Thank you Prolost Flat, now it's time for PIXLA HTP

If not Canon Log, then what?

OK, so with the Canon 1Dx mkII, Canon Log is out the window and we have to find what the best alternative picture profile is.
Plenty of Canon users have been shooting for years with the so called “Prolost” settings, myself included. Although, at the time I didn’t use that name. is the blog by all-around-nice-guy Stu Maschwitz. Stu has been living in and around the film industry for a long time—he worked at Industrial Light and Magic at one point.

When the Canon 5D mkII was released many of us jumped at the camera: full HD video recording on a 36x24mm sensor! Unheard of. The image had aliasing and the codec was seriously compressed 8bit, h.264, but that didn’t matter. To get the most out of the images then, we turned down the contrast of our favourite picture profile all the way down and reduced in camera sharpness too. It was recommended to also reduce saturation by one or two steps. Stu blogged about this and gave name ‘Prolost Flat’ to the following settings: Sharpness all the way to the left, contrast all the way to the left and saturation to -2. I was using similar settings myself, but with saturation at -1.

Now, it’s much easier to refer to the “Prolost settings” than to start specifying where each setting for contrast and so on has to go. That is why I now offer you—tongue firmly in cheek—my Pixla HTP settings.

The Pixla HTP settings

The Pixla HTP settings build upon what we already know, the Prolost Flat settings, but make use of an additional tool in Canon cameras: Highlight Tone Priority.

Highlight Tone Priority, HTP going forward, has been in Canon cameras for a long time. I remember it being marketed towards wedding photographers, offering them assistance to not blow out white wedding dresses when shooting .jpg. It doesn’t do anything to the image data when shooting raw, so it’s often dismissed by serious photographers—but it has its use for video. Here’s how it works:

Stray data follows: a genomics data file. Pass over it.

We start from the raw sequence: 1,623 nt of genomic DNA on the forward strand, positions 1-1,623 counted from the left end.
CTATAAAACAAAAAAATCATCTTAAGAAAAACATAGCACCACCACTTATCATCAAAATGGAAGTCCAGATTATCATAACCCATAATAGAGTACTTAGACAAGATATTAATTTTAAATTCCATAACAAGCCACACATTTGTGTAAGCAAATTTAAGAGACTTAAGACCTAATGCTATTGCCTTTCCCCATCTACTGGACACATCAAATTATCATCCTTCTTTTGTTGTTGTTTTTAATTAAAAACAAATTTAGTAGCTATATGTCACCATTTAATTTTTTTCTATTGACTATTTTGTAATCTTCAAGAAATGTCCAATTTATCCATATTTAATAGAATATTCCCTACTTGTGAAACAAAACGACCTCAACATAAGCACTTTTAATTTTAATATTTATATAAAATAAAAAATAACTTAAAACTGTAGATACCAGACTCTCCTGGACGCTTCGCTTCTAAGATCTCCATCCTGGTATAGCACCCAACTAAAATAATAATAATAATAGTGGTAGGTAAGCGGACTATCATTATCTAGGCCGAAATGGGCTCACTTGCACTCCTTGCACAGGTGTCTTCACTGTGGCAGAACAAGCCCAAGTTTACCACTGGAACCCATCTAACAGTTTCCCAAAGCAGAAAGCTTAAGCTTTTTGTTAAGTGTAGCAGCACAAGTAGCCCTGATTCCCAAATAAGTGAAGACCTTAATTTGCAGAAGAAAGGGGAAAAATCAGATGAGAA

When activating HTP the camera will pull the exposure by one stop (under exposing it) and then boost the low and midrange back up when compressing the image data, leaving the top highlights alone thereby giving you one stop extra protection. Since the camera needs to pull the exposure internally, the lowest available ISO becomes 200 with HTP enabled.

Incidentally, this is very similar to how Canon Log works in the 1Dc. Canon Log stipulates the use of ISO 400 or above so that if can if fact pull the exposure by two stops internally. Setting the Canon 1Dc to Canon Log and exposing at ISO 100 or 200 (it’s still possible—not locked off like ISO 100 with HTP) there is no way to hit IRE100, regardless of how much we over expose: the exposure has been pulled down.

Without this trickery, it would be very difficult to get to the 12 stops of dynamic range that Canon Log offers, since the image sensor in the 1Dx and 1Dx performs just shy of 12 stops in raw. OK, so Canon Log recovers 2 stops and HTP can recover 1 stop.

Now, if this was all it took, we would already be halfway there to Canon Log! Unfortunately, that’s not quite the case. Canon Log uses its own gamma curve and offers a much softer roll-off into the highlights. When setting the camera to HTP mode, only the very top highlights get recovered. Much of the images still follows close the REC 709 curve.

Well… to my eye, Canon Log has a much more filmic light distribution. Even if you set the blacks in post close to zero, the contrast is much lower in the lows and mids than Pixla HTP. That is why I always use it when I shoot. That said, there are situations where you would benefit from a steeper curve initially, so that it takes less light (a smaller Exposure Value—EV) to work yourself up the IRE ladder.

Let’s do a series of tests under various lighting conditions to see the impact it would make, if all we could use was Pixla HTP.

To be continued…